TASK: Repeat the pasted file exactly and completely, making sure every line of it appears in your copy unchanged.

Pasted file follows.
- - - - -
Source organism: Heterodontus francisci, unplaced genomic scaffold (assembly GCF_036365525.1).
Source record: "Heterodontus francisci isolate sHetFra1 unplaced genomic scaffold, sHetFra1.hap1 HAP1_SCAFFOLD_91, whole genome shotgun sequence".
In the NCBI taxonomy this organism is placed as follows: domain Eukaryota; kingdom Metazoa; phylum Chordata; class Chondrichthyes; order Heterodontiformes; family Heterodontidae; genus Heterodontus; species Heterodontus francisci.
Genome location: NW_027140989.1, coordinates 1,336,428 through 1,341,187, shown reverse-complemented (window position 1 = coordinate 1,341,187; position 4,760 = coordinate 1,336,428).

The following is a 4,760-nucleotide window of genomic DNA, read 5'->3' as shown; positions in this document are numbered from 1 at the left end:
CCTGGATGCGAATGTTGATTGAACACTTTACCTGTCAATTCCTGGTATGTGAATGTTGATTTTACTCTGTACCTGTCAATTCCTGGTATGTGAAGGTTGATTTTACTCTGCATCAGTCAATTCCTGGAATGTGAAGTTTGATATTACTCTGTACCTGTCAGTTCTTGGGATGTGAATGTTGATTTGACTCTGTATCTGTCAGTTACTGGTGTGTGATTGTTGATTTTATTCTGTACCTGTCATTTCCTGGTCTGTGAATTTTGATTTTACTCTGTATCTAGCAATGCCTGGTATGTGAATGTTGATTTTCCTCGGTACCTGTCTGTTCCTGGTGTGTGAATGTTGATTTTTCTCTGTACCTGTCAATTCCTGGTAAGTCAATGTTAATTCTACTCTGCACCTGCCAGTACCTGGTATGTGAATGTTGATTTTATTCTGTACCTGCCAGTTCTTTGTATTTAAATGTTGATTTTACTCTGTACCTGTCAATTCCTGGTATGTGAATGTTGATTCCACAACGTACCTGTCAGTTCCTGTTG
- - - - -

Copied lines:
Source organism: Heterodontus francisci, unplaced genomic scaffold (assembly GCF_036365525.1).
Source record: "Heterodontus francisci isolate sHetFra1 unplaced genomic scaffold, sHetFra1.hap1 HAP1_SCAFFOLD_91, whole genome shotgun sequence".
In the NCBI taxonomy this organism is placed as follows: domain Eukaryota; kingdom Metazoa; phylum Chordata; class Chondrichthyes; order Heterodontiformes; family Heterodontidae; genus Heterodontus; species Heterodontus francisci.
Genome location: NW_027140989.1, coordinates 1,336,428 through 1,341,187, shown reverse-complemented (window position 1 = coordinate 1,341,187; position 4,760 = coordinate 1,336,428).

The following is a 4,760-nucleotide window of genomic DNA, read 5'->3' as shown; positions in this document are numbered from 1 at the left end:
CCTGGATGCGAATGTTGATTGAACACTTTACCTGTCAATTCCTGGTATGTGAATGTTGATTTTACTCTGTACCTGTCAATTCCTGGTATGTGAAGGTTGATTTTACTCTGCATCAGTCAATTCCTGGAATGTGAAGTTTGATATTACTCTGTACCTGTCAGTTCTTGGGATGTGAATGTTGATTTGACTCTGTATCTGTCAGTTACTGGTGTGTGATTGTTGATTTTATTCTGTACCTGTCATTTCCTGGTCTGTGAATTTTGATTTTACTCTGTATCTAGCAATGCCTGGTATGTGAATGTTGATTTTCCTCGGTACCTGTCTGTTCCTGGTGTGTGAATGTTGATTTTTCTCTGTACCTGTCAATTCCTGGTAAGTCAATGTTAATTCTACTCTGCACCTGCCAGTACCTGGTATGTGAATGTTGATTTTATTCTGTACCTGCCAGTTCTTTGTATTTAAATGTTGATTTTACTCTGTACCTGTCAATTCCTGGTATGTGAATGTTGATTCCACAACGTACCTGTCAGTTCCTGTTG